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This Eleventh Edition of TAKING SIDES: SOCIAL ISSUES presents current controversial issues in a debate-style format designed to stimulate student interest and develop critical thinking skills. Each issue is thoughtfully framed with an issue summary, an issue introduction, and a postscript. An instructor's manual with testing material is available for each volume. USING TAKING SIDES IN THE CLASSROOM is also an excellent instructor resource with practical suggestions on incorporating this effective approach in the classroom. Each TAKING SIDES reader features an annotated listing of selected World Wide Web sites and is supported by our student website, www.mhcls.com/online.
Table of Contents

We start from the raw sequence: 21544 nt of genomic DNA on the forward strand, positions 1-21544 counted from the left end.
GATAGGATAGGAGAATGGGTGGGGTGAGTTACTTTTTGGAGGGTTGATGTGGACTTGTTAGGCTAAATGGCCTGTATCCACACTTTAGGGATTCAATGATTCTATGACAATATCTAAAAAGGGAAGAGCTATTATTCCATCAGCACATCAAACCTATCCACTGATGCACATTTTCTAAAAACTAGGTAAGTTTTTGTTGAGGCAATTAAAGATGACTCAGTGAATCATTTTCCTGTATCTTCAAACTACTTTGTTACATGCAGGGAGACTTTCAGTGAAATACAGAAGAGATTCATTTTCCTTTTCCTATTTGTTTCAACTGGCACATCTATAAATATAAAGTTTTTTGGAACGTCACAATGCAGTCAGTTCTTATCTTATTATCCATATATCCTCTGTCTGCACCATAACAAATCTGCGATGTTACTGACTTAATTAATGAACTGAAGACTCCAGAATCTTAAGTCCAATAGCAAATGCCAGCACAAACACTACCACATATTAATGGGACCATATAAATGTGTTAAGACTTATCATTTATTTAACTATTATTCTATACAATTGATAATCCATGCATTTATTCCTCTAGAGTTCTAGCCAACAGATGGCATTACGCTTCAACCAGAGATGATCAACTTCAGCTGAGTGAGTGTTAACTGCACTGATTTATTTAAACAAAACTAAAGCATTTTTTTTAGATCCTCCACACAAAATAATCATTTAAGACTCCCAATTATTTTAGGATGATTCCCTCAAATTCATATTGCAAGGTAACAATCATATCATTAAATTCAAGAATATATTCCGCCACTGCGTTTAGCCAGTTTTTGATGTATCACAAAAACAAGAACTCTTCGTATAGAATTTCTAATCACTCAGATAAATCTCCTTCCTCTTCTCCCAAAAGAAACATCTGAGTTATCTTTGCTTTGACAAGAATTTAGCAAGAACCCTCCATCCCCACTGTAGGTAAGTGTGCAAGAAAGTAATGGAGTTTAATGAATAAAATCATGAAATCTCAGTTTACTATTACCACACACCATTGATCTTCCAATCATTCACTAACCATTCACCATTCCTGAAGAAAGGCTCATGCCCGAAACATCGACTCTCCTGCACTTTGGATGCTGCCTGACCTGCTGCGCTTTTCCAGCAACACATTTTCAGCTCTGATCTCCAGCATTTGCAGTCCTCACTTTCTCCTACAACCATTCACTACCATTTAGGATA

Preliminary Contents Unit 1 fundamental Issues in Morality 45804 Issue 1. Is Moral Relativism Correct? YES: 39723 Gilbert Harman, from "Moral Relativism," in Gilbert Harman and Judith Jarvis Thomson, eds., Moral Relativism and Moral Objectivity (Blackwell, 1996) NO: 45805 Lois Pojman, from "The Case Against Moral Relativism," in Louis P. Pojman and Lewis Vaughn, eds., The Moral Life: An Introductory Reader in Ethics and Literature (Oxford University Press, 2007) Philosopher Gilbert Harman argues that relativism is true for moralitymuch as Einstein proved it was true for motion. Just as motion always presupposes some framework in which it occurs (and something can be in motion relative to one person but not to another), morality too always presupposes some framework. Louis Pojman carefully distinguishes what he calls the diversity thesisthat moral rules differ from society to societyfrom ethical relativism. The diversity thesis is a straightforward description of what are acknowledged differences in the moral beliefs and practices of various human groups. But he argues that moral relativism does not follow from this diversity. 34393 Issue 2. Does Morality Need Religion? YES: 24193 C. Stephen Layman, from The Shape of the Good: Christian Reflections on the Foundations of Ethics , (University of Notre Dame Press, 1991) NO: 24194 John Arthur, from "Religion, Morality, and Conscience," in John Arthur, ed., Morality and Moral Controversies , 4th ed. (Prentice Hall, 1996) Philosopher C. Stephen Layman argues that morality makes the most sense from a theistic perspective and that a purely secular perspective is insufficient. The secular perspective, Layman asserts, does not adequately deal with secret violations, and it does not allow for the possibility of fulfillment of people's deepest needs in an afterlife. Philosopher John Arthur counters that morality is logically independent of religion, although there are historical connections. Religion, he believes, is not necessary for moral guidance or moral answers; morality is social. 45806 Issue 3. Is Ayn Rand's Ethical Egoism Correct? YES: 45807 Ayn Rand, from Atlas Shrugged (The Penguin Group, 1992) NO: 45809 Lois Pojman, from "Egoism and Altruism: A Critique of Ayn Rand," in Louis P. Pojman and Lewis Vaughn, eds., The Moral Life: An Introductory Reader in Ethics and Literature 3d ed. (Oxford University Press, 2007) Ayn Rand argues against the idea that morality is something that is for the good of others , and thus something that requires self-sacrifice. Here, in her novel Atlas Shrugged , she has the leading character speak in favor of moral egoismthe idea that one should look after oneself and one's own happiness. Louis Pojman argues that Rand has confused the concept of selfishness with that of self-interest . Since she thinks of selfishness as a virtue, this leads her to devalue altruism, or acting for others, as a vice. His own account aims to establish some middle ground between complete altruism and complete egoism. Unit 2 Gender, Sex, and Reproduction 34395 Issue 4. Is Abortion Immoral? YES: 24200 Don Marquis, from "Why Abortion Is Immoral," Journal of Philosophy (April 1989) NO: 24201 Ja